Virginia Tech Professor Wins National Award for Design of Wedding Gown
December 5, 2003
Sherry Schofield-Tomschin of Blacksburg, assistant professor in the department of apparel, housing, and resource management in the College of Liberal Arts and Human Sciences at Virginia Tech, is the recipient of the 2003 International Textiles and Apparel Association (ITAA) Lecta Outstanding Faculty Design Award for Excellence in Creativity and Innovation.
Schofield-Tomschin received the award for her wedding gown design titled "Celtic Heritage" which incorporated quilting techniques as the design focus, rather than the more traditional lace and beading. Inspiration for the quilting concept came from medieval quilted garments, a love for quilts, and a $25,000 gown designed by Vera Wang. Schofield-Tomschin was also inspired by Celtic knots, and incorporated the looks of the backless gowns of the 1930s.
The award represents the highest honor for a designer in the textile and apparel profession. The 2003 Design Competition is an important segment of the ITAA Annual Conference, which took place in Savannah, Georgia, from Nov. 5-12.
"Sherry created a very unique gown integrating interesting design and construction details. The result is an elegant creation with exquisite detailing," said LuAnn Gaskill, head of the department of apparel, housing, and resource management. "This award tends to be given to senior design faculty in the profession. It's a very competitive design show and we are delighted for Sherry and the department."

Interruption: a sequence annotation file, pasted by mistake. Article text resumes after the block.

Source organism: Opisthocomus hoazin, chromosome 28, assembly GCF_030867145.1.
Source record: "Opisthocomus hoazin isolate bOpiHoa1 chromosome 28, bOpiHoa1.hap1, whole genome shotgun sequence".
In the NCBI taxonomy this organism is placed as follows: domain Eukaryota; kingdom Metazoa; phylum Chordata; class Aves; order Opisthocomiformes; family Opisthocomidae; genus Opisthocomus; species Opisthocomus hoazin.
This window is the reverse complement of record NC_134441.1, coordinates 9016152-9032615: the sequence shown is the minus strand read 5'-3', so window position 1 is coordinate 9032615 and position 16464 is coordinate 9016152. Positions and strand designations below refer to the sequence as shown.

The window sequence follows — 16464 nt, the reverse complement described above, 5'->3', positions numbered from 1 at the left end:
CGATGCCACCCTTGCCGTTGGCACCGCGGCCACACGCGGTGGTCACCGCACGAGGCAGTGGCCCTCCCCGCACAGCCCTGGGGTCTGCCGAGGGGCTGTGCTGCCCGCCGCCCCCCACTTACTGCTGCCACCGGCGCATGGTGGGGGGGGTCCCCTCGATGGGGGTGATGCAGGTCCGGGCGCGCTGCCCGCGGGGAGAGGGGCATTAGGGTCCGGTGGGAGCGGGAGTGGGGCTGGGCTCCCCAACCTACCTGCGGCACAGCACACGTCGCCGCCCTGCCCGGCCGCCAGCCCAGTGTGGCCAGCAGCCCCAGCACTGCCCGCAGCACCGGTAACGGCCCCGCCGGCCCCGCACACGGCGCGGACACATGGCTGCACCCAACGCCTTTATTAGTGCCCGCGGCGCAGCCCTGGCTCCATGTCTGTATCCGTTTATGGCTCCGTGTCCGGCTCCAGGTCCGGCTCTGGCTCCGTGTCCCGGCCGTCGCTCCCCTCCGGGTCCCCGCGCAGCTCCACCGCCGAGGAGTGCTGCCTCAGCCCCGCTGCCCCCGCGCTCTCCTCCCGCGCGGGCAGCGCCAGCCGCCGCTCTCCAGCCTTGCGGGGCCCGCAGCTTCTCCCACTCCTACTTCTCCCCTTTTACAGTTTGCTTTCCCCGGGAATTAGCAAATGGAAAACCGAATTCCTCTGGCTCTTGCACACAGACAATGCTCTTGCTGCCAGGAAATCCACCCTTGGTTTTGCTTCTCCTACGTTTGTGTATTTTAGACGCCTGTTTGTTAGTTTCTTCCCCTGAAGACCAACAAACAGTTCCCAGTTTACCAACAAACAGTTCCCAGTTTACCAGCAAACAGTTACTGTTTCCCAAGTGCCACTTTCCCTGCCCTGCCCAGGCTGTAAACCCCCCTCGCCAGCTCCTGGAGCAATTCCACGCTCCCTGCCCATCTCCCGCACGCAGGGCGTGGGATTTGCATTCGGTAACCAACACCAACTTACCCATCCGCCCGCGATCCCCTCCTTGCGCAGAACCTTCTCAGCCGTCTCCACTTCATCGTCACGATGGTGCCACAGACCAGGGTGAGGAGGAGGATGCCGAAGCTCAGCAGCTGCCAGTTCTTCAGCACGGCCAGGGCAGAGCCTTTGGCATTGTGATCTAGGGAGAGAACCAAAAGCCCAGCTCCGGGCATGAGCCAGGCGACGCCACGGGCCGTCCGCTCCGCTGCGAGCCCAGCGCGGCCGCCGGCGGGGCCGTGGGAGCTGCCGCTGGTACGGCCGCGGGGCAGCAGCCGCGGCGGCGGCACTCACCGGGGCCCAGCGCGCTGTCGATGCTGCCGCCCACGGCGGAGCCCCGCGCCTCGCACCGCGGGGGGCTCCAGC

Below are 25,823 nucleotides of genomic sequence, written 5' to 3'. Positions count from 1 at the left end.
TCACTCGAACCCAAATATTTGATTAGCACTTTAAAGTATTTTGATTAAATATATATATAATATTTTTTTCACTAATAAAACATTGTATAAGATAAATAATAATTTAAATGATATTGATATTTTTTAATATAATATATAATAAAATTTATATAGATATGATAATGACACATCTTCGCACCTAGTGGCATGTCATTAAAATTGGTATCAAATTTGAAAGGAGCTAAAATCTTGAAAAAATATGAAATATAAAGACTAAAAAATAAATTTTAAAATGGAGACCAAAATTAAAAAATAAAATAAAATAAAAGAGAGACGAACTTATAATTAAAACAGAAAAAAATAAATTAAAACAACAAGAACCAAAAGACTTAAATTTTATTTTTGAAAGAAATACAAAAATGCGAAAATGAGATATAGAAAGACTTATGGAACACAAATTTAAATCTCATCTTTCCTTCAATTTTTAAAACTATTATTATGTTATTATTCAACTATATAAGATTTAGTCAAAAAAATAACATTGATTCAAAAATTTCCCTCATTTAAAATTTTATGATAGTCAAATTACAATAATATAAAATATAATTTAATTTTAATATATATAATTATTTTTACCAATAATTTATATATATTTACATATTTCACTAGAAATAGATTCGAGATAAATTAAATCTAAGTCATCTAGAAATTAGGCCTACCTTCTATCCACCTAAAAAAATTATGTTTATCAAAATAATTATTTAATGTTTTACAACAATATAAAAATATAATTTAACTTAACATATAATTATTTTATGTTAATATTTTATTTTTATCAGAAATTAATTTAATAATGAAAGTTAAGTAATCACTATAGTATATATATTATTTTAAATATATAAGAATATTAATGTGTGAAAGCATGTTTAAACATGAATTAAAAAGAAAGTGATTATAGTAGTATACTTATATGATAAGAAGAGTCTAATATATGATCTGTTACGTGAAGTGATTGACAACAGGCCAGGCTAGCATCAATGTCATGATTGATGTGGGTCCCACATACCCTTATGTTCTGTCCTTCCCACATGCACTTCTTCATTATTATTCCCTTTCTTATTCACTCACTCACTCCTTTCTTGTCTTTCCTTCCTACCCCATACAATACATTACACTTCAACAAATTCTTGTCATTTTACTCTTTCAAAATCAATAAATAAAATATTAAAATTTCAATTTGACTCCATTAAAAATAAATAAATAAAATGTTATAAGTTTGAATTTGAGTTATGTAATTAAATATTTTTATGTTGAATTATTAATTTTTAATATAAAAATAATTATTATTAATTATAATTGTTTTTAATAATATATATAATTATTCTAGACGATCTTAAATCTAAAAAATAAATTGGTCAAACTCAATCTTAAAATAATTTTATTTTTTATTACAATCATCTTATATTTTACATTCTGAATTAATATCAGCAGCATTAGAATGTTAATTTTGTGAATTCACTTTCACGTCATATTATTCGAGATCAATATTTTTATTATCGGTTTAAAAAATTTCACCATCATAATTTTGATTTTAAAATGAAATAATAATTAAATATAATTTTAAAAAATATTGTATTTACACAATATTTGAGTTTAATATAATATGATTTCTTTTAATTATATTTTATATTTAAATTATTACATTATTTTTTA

Schofield-Tomschin was awarded an all-expenses paid trip to Paris to attend the Premier Vision Design Show. She created the gown to fit her daughter, Jessica Paulson, 17, who is the model shown in the photographs (attached).
A member of the Costume Society of America, Schofield-Tomschin received her Ph.D. from Iowa State University, and her bachelor's degree and master's degree from North Dakota State University
The College of Liberal Arts and Human Sciences embraces the arts, humanities, social and human sciences and education. The college nurtures intellect and spirit, enlightens decision-making, inspires positive change, and improves the quality of life for people of all ages. It is home to the departments of apparel, housing and resource management; communication; educational leadership and policy studies; English; foreign languages and literatures; history; human development; interdisciplinary studies; music; philosophy; political science; ROTC; science and technology in society; sociology; teaching and learning; and theatre arts.
Founded in 1872 as a land-grant college, Virginia Tech has grown to become the largest university in the Commonwealth of Virginia. Today, Virginia Tech's eight colleges are dedicated to putting knowledge to work through teaching, research, and outreach activities and to fulfilling its vision to be among the top 30 research universities in the nation. At its 2,600-acre main campus located in Blacksburg and other campus centers in Northern Virginia, Southwest Virginia, Hampton Roads, Richmond and Roanoke, Virginia Tech enrolls more than 28,000 full- and part-time undergraduate and graduate students from all 50 states and more than 100 countries in 170 academic degree programs.